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settlement was made in Virginia. The Indians. who inhabited the adjacent country appeared friendly, and their chief Paspiha sent the Eng. lish a present of venison, and offered them as much land as they should want.

Captain Newport, accompanied by captain John Smith, who was released from confinement though not absolved from the charge of treason, ascended the river with only twenty men, as high as the falls. During this excursion they made their first visit to the seat of the emperor Powhatan. The town where this monarch of so many nations then resided, stood about two miles below where Richmond now stands, and consisted of about a dozen of houses.*

The first appearance of the natives was calculated to inspire confidence in the English; but the traits of the Indian character were not yet fully unfolded. A little farther acquaintance seemed necessary to put the English on their guard against that hostile spirit which lurked :

* The site of the town is now part of a farm belonging to Mr. William Mayo.

under the mask of friendship. An opportunity offered in the absence of Smith and Newport of estimating the faith and attachment of the natives. The colony at Jamestown was attacked by a party of Indians, who killed one and wounded seventeen of the English. This attack showed them the necessity of union among themselves, and more vigilance towards their enemies.

Hitherto they had been distracted by domestic feuds, the constant companions of popular and incongruous bodies. They were now compelled to think of their mutual defence. A fort which had been constructed since their arrival was strengthened by a palisade, and mounted with five pieces of cannon.

Captain Smith, who had strenuously demanded a trial, at length succeeded in his wishes, against the machinations of his enemies. He was acquitted of the charges against him, and consequently admitted to his seat in the council.

On the 22d of June 1607, Newport returned to England, leaving in Virginia one hundred

and four persons, with but a scanty stock of provisions. Owing to the scarcity or bad quality of their food, and no doubt in part to the climate, which now when meliorated by the cultivation of the soil is not of the most salubrious kind, about fifty of those that remained at Jamestown died within a month after the departure of Newport. The survivors lived during the summer chiefly on crabs and sturgeon.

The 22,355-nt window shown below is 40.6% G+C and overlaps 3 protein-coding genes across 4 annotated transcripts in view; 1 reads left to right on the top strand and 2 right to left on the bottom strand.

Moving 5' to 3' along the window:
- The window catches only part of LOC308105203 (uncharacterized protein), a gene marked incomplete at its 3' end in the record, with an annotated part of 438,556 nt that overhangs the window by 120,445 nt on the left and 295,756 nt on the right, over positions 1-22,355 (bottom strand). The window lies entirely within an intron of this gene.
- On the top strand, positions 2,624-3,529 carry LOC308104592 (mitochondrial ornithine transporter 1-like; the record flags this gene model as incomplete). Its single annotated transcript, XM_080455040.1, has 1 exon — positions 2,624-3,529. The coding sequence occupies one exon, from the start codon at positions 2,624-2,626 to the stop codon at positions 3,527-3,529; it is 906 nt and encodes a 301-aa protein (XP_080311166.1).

During this time of famine and distress, the president Wingfield was charged with feasting on the provisions belonging to the colony, and other improper conduct. What might have been the degree of his guilt it is not worth our time to inquire. It is sufficient to observe, that the council dismissed him from his office, and elected John Raicliffe in his room.

The adventurous mind of Smith, which could not be restrained by the love of ease nor the fear of danger, led him into various parts of the country, and enabled him to make important discoveries. In one of these excursions he discovered the people of Chickahomony. In another he procured a quantity of

corn, as a ransom for an idol which he had taken from the Kickotan Indians. He made another voyage up the river, with a design of exploring the source of the Chickahomony. After ascending as far as possible in a boat, he proceeded in a canoe, accompanied by only two Englishmen and two Indians. The rest of his party, who were left to guard the boat, were attacked soon after his departure by the famous Opechancanough, whose treacherous and implacable hostility is indelibly recorded in the annals of our country. This wily chief, with a number of his subjects, having discovered from one of the English whom he had taken prisoner, the route of captain Smith, pursued him without delay up the river. They surprised his companions asleep, and after killing them, soon overtook Smith, whom after a long and obstinate resistance they took prisoner. During the fight he killed three of his assailants with his musket, and would have made good his retreat to the canoe, had not the loss of blood from his wounds deprived him of strength, and compelled him to surrender to an enemy who

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even in the moment of victory trembled at his prowess.

They carried him prisoner to Orapaxe, a town situated on the upper part of Chickahomony swamp. On their arrival at that place they were surrounded by the women and children, whose war songs, accompanied by frantic gestures and savage ceremonies, formed a novel spectacle to captain Smith. He was afterwards confined in a log house urder a guard of about forty Indians. The capture of Smith induced the enemy to think of an attack upon Jamestown. In order the better to succeed in this attempt, they endeavoured to attach him to their interests, by offering him a large tract of land and a number of beautiful women if he would assist them in their project. However strong these motives might appear, they were not sufficient, if we may credit his own account, to draw him from the line of his duty, or shake the firm foundation of his patriotism. He so magnified the difficulties of the enterprise to their view, as to induce them to relinquish the project.

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